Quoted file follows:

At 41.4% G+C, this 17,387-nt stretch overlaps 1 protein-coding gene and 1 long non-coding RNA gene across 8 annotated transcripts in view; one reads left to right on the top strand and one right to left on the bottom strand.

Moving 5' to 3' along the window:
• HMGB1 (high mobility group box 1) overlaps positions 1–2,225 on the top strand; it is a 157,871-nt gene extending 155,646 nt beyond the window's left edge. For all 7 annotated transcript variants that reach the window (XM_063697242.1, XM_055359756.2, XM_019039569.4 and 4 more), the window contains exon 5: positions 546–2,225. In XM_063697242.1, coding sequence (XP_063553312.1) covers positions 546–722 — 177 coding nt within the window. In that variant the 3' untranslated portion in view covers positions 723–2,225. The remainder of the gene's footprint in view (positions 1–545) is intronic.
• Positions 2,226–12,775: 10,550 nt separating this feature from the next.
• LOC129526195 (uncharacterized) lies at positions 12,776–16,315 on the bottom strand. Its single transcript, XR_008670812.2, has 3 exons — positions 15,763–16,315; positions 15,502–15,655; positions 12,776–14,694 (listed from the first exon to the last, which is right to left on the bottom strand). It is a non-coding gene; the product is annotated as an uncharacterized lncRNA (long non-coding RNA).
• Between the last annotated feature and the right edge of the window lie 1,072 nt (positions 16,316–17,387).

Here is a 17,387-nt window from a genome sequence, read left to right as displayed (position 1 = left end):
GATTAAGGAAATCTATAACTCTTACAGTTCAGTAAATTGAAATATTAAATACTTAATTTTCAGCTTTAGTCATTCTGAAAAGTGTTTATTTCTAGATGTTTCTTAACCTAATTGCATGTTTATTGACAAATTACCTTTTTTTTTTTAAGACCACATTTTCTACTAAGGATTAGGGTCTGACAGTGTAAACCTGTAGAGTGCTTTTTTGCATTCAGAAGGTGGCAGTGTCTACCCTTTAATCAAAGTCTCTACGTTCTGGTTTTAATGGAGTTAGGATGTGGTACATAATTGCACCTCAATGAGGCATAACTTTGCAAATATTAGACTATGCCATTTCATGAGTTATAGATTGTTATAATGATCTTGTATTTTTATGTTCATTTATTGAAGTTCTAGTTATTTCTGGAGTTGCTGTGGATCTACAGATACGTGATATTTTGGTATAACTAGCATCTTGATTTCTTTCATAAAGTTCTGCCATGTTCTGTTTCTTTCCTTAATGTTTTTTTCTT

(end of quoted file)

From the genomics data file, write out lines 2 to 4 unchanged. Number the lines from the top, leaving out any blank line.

Moving 5' to 3' along the window:
• HMGB1 (high mobility group box 1) overlaps positions 1–2,225 on the top strand; it is a 157,871-nt gene extending 155,646 nt beyond the window's left edge. For all 7 annotated transcript variants that reach the window (XM_063697242.1, XM_055359756.2, XM_019039569.4 and 4 more), the window contains exon 5: positions 546–2,225. In XM_063697242.1, coding sequence (XP_063553312.1) covers positions 546–722 — 177 coding nt within the window. In that variant the 3' untranslated portion in view covers positions 723–2,225. The remainder of the gene's footprint in view (positions 1–545) is intronic.
• Positions 2,226–12,775: 10,550 nt separating this feature from the next.